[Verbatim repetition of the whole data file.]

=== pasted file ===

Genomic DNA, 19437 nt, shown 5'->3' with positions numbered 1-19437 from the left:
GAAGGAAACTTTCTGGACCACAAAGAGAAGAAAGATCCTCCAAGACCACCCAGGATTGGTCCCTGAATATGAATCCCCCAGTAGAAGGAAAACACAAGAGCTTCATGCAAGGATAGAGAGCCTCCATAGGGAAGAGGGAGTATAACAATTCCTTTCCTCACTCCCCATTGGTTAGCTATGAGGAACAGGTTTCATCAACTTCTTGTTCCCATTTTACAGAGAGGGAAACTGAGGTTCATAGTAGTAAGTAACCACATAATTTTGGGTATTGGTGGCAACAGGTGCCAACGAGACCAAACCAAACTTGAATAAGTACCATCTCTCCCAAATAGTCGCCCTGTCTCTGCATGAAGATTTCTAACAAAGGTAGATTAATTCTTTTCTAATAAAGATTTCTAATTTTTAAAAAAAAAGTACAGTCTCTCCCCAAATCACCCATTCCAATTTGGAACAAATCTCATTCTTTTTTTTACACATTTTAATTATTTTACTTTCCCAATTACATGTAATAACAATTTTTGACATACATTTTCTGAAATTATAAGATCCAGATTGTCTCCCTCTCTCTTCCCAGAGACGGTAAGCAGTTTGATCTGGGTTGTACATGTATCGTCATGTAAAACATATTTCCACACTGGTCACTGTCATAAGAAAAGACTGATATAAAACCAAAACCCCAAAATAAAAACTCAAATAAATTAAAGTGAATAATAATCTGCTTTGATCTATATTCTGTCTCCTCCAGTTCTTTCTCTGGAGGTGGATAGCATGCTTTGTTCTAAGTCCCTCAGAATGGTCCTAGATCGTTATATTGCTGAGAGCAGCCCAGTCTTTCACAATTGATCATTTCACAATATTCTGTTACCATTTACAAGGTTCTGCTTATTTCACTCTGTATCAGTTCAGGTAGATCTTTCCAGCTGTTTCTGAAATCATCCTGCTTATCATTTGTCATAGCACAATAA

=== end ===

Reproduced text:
Genomic DNA, 19437 nt, shown 5'->3' with positions numbered 1-19437 from the left:
GAAGGAAACTTTCTGGACCACAAAGAGAAGAAAGATCCTCCAAGACCACCCAGGATTGGTCCCTGAATATGAATCCCCCAGTAGAAGGAAAACACAAGAGCTTCATGCAAGGATAGAGAGCCTCCATAGGGAAGAGGGAGTATAACAATTCCTTTCCTCACTCCCCATTGGTTAGCTATGAGGAACAGGTTTCATCAACTTCTTGTTCCCATTTTACAGAGAGGGAAACTGAGGTTCATAGTAGTAAGTAACCACATAATTTTGGGTATTGGTGGCAACAGGTGCCAACGAGACCAAACCAAACTTGAATAAGTACCATCTCTCCCAAATAGTCGCCCTGTCTCTGCATGAAGATTTCTAACAAAGGTAGATTAATTCTTTTCTAATAAAGATTTCTAATTTTTAAAAAAAAAGTACAGTCTCTCCCCAAATCACCCATTCCAATTTGGAACAAATCTCATTCTTTTTTTTACACATTTTAATTATTTTACTTTCCCAATTACATGTAATAACAATTTTTGACATACATTTTCTGAAATTATAAGATCCAGATTGTCTCCCTCTCTCTTCCCAGAGACGGTAAGCAGTTTGATCTGGGTTGTACATGTATCGTCATGTAAAACATATTTCCACACTGGTCACTGTCATAAGAAAAGACTGATATAAAACCAAAACCCCAAAATAAAAACTCAAATAAATTAAAGTGAATAATAATCTGCTTTGATCTATATTCTGTCTCCTCCAGTTCTTTCTCTGGAGGTGGATAGCATGCTTTGTTCTAAGTCCCTCAGAATGGTCCTAGATCGTTATATTGCTGAGAGCAGCCCAGTCTTTCACAATTGATCATTTCACAATATTCTGTTACCATTTACAAGGTTCTGCTTATTTCACTCTGTATCAGTTCAGGTAGATCTTTCCAGCTGTTTCTGAAATCATCCTGCTTATCATTTGTCATAGCACAATAA